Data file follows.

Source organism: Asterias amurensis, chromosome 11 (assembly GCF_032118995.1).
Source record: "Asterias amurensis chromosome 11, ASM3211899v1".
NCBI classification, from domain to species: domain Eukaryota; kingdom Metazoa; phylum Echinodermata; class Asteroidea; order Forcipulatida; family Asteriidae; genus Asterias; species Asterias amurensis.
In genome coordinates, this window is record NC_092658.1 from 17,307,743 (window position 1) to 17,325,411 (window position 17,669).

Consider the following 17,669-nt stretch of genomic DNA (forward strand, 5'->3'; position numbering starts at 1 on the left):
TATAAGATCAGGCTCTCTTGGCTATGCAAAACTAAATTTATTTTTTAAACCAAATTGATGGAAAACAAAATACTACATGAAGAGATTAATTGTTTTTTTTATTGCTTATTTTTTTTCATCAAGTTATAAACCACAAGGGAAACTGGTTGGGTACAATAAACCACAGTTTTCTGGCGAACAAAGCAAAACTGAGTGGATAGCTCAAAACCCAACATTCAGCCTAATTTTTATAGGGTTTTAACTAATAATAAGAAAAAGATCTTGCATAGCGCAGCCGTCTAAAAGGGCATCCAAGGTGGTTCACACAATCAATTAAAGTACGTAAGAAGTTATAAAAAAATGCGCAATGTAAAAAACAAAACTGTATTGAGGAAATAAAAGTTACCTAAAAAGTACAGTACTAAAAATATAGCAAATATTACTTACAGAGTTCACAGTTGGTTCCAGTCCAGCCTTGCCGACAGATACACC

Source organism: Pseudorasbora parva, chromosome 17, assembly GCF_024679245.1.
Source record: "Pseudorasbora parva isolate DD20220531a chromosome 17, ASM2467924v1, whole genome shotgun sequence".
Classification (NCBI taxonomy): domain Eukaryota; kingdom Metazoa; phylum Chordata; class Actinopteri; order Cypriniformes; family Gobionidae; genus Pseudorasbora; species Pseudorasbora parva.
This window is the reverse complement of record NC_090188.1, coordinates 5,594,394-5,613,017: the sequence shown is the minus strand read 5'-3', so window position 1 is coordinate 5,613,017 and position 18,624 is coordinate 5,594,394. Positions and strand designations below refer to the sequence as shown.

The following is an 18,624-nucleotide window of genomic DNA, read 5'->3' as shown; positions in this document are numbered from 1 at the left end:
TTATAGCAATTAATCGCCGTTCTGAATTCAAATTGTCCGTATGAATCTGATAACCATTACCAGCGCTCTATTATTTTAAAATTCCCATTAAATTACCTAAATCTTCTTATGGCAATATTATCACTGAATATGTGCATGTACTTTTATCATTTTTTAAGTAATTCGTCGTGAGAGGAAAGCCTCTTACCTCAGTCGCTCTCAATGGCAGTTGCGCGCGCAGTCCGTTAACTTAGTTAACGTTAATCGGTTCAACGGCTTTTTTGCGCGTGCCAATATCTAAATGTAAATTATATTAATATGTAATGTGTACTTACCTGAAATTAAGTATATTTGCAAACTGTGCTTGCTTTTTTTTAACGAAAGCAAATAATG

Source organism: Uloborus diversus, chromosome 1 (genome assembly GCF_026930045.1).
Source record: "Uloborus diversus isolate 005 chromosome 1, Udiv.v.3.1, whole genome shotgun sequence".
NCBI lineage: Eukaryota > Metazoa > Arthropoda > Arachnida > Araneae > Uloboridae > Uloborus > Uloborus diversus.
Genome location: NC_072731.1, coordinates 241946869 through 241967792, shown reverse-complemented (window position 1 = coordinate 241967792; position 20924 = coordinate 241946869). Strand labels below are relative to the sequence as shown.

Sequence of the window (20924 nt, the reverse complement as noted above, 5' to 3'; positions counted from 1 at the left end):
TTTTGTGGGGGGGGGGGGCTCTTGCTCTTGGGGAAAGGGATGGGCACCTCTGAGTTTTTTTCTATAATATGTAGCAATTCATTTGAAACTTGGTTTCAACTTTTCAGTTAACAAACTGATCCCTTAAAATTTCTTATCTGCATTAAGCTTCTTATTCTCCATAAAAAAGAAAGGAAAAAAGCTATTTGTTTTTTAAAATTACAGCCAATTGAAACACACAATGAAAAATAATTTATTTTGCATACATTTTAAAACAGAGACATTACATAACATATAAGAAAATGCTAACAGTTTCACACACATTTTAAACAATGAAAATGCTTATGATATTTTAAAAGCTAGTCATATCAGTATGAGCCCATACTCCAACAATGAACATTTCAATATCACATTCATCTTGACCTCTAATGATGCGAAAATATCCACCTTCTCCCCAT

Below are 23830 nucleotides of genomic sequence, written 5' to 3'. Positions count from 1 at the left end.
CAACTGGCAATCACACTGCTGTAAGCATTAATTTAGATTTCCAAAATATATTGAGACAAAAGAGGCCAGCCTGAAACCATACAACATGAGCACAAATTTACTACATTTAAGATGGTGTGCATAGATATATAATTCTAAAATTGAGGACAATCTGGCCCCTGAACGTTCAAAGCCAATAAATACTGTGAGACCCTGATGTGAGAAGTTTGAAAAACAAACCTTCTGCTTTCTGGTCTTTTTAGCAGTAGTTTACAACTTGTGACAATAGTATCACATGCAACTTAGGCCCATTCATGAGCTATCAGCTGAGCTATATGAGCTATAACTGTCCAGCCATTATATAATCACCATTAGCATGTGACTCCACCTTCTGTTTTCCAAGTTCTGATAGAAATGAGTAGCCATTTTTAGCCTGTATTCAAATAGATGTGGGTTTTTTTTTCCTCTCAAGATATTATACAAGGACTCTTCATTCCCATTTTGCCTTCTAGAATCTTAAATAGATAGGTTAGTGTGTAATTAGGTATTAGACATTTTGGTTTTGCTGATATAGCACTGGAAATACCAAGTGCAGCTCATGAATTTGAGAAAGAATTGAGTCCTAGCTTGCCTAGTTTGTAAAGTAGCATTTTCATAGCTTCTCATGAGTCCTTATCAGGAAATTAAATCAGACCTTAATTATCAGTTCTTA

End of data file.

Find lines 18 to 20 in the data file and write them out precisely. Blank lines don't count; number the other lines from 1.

TTTTGTGGGGGGGGGGGGCTCTTGCTCTTGGGGAAAGGGATGGGCACCTCTGAGTTTTTTTCTATAATATGTAGCAATTCATTTGAAACTTGGTTTCAACTTTTCAGTTAACAAACTGATCCCTTAAAATTTCTTATCTGCATTAAGCTTCTTATTCTCCATAAAAAAGAAAGGAAAAAAGCTATTTGTTTTTTAAAATTACAGCCAATTGAAACACACAATGAAAAATAATTTATTTTGCATACATTTTAAAACAGAGACATTACATAACATATAAGAAAATGCTAACAGTTTCACACACATTTTAAACAATGAAAATGCTTATGATATTTTAAAAGCTAGTCATATCAGTATGAGCCCATACTCCAACAATGAACATTTCAATATCACATTCATCTTGACCTCTAATGATGCGAAAATATCCACCTTCTCCCCAT

Below are 23830 nucleotides of genomic sequence, written 5' to 3'. Positions count from 1 at the left end.
CAACTGGCAATCACACTGCTGTAAGCATTAATTTAGATTTCCAAAATATATTGAGACAAAAGAGGCCAGCCTGAAACCATACAACATGAGCACAAATTTACTACATTTAAGATGGTGTGCATAGATATATAATTCTAAAATTGAGGACAATCTGGCCCCTGAACGTTCAAAGCCAATAAATACTGTGAGACCCTGATGTGAGAAGTTTGAAAAACAAACCTTCTGCTTTCTGGTCTTTTTAGCAGTAGTTTACAACTTGTGACAATAGTATCACATGCAACTTAGGCCCATTCATGAGCTATCAGCTGAGCTATATGAGCTATAACTGTCCAGCCATTATATAATCACCATTAGCATGTGACTCCACCTTCTGTTTTCCAAGTTCTGATAGAAATGAGTAGCCATTTTTAGCCTGTATTCAAATAGATGTGGGTTTTTTTTTCCTCTCAAGATATTATACAAGGACTCTTCATTCCCATTTTGCCTTCTAGAATCTTAAATAGATAGGTTAGTGTGTAATTAGGTATTAGACATTTTGGTTTTGCTGATATAGCACTGGAAATACCAAGTGCAGCTCATGAATTTGAGAAAGAATTGAGTCCTAGCTTGCCTAGTTTGTAAAGTAGCATTTTCATAGCTTCTCATGAGTCCTTATCAGGAAATTAAATCAGACCTTAATTATCAGTTCTTA